2014-09-24Zeitschriftenartikel DOI: 10.1371/journal.pone.0107937
Methicillin-Sensitive and Methicillin-Resistant Staphylococcus aureus Nasal Carriage in a Random Sample of Non-Hospitalized Adult Population in Northern Germany
Akmatov, Manas K.
Pieper, Dietmar H.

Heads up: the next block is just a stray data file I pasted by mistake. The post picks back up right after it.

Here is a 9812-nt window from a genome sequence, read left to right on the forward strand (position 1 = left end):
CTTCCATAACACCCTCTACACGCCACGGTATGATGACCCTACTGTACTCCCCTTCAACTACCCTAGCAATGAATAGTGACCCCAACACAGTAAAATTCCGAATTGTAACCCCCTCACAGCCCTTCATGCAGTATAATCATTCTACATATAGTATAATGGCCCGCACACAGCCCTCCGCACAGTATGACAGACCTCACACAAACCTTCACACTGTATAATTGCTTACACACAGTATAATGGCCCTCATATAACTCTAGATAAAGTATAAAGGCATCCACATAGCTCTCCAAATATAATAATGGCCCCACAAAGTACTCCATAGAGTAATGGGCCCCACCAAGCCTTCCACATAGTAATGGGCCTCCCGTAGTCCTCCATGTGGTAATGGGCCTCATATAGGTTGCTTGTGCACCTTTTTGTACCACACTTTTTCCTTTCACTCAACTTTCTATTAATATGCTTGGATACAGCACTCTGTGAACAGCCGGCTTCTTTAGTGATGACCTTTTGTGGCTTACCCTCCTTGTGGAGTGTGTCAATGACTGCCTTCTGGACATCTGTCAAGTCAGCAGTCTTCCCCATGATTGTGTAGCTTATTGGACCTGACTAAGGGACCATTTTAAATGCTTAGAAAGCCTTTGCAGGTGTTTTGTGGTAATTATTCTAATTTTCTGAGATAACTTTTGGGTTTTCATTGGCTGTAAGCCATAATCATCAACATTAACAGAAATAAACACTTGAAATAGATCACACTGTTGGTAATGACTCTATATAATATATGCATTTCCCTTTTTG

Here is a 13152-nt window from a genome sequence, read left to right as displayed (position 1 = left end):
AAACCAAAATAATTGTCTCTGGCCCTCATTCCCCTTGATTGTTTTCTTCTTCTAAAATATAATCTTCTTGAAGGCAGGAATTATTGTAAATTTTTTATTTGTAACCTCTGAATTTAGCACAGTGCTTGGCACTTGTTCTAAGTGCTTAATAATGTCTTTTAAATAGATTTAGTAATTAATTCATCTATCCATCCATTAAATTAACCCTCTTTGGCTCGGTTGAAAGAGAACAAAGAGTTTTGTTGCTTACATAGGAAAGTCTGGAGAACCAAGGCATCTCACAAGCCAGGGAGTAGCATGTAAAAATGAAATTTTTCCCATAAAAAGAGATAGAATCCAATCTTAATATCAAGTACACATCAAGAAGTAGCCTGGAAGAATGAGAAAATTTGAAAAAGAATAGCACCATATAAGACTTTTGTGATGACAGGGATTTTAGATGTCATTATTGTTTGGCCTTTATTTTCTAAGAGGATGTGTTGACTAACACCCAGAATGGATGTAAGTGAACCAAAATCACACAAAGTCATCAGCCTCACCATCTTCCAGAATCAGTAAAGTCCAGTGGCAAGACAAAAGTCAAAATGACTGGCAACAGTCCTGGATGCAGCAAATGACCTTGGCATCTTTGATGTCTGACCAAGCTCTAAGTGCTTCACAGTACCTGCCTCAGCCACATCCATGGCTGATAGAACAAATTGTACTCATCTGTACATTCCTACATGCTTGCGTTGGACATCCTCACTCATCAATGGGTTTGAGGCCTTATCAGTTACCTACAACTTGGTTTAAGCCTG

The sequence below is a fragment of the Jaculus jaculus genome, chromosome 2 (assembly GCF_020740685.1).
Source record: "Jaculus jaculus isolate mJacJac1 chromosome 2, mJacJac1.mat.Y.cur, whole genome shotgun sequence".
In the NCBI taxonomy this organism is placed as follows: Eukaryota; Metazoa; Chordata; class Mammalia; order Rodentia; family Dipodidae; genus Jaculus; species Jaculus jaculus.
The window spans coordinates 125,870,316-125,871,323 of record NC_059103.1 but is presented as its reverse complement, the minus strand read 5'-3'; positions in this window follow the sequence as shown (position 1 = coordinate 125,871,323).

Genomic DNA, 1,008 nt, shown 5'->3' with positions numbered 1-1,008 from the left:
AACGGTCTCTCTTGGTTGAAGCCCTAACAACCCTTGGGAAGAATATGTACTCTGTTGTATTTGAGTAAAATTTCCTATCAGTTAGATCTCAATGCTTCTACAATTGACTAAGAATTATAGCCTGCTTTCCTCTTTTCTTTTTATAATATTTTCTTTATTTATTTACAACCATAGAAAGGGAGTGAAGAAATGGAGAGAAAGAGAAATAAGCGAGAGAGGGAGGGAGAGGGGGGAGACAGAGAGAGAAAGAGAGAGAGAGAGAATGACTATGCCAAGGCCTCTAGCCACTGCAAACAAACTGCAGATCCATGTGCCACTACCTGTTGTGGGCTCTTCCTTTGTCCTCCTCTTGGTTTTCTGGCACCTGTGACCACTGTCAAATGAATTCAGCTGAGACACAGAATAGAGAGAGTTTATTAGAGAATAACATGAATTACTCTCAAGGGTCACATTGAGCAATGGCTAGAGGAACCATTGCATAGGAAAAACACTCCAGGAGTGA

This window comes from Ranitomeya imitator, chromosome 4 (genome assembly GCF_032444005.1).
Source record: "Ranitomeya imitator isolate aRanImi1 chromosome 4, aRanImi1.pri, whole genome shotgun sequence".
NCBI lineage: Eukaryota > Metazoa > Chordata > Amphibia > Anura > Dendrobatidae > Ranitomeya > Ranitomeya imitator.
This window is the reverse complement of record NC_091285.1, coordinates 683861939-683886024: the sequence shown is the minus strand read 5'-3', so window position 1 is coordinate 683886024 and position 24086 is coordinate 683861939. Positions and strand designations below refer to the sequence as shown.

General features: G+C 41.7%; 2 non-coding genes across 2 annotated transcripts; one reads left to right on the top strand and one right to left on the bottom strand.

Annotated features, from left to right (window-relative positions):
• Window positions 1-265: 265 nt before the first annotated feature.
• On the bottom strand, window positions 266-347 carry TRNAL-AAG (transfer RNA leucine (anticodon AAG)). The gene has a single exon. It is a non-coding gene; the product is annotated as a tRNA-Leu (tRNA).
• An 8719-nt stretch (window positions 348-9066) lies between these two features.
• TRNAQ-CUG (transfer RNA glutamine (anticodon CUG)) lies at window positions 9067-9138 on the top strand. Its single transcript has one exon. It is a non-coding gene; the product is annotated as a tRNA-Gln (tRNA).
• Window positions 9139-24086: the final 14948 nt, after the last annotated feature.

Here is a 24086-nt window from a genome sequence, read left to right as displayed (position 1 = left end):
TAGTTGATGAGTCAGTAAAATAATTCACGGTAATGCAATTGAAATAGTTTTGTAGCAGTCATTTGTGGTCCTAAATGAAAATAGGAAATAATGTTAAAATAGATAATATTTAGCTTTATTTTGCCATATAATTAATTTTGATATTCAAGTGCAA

Objective: The findings from truly randomized community-based studies on Staphylococcus aureus nasal colonization are scarce. Therefore we have examined point prevalence and risk factors of S. aureus nasal carriage in a non-hospitalized population of Braunschweig, northern Germany. Methods: A total of 2026 potential participants were randomly selected through the resident's registration office and invited by mail. They were requested to collect a nasal swab at home and return it by mail. S. aureus was identified by culture and PCR. Logistic regression was used to determine risk factors of S. aureus carriage. Results: Among the invitees, 405 individuals agreed to participate and 389 provided complete data which was included in the analysis. The median age of the participants was 49 years (IQR: 39–61) and 61% were females. S. aureus was isolated in 85 (21.9%; 95% CI: 18.0–26.2%) of the samples, five of which were MRSA (1.29%; 95% CI: 0.55–2.98%). In multiple logistic regression, male sex (OR = 3.50; 95% CI: 2.01–6.11) and presence of allergies (OR = 2.43; 95% CI: 1.39–4.24) were found to be associated with S. aureus nasal carriage. Fifty five different spa types were found, that clustered into nine distinct groups. MRSA belonged to the hospital-associated spa types t032 and t025 (corresponds to MLST CC 22), whereas MSSA spa types varied and mostly belonged to spa-CC 012 (corresponds to MLST CC 30), and spa-CC 084 (corresponds to MLST CC 15). Conclusion: This first point prevalence study of S. aureus in a non-hospitalized population of Germany revealed prevalence, consistent with other European countries and supports previous findings on male sex and allergies as risk factors of S. aureus carriage. The detection of hospital-associated MRSA spa types in the community indicates possible spread of these strains from hospitals into the community.
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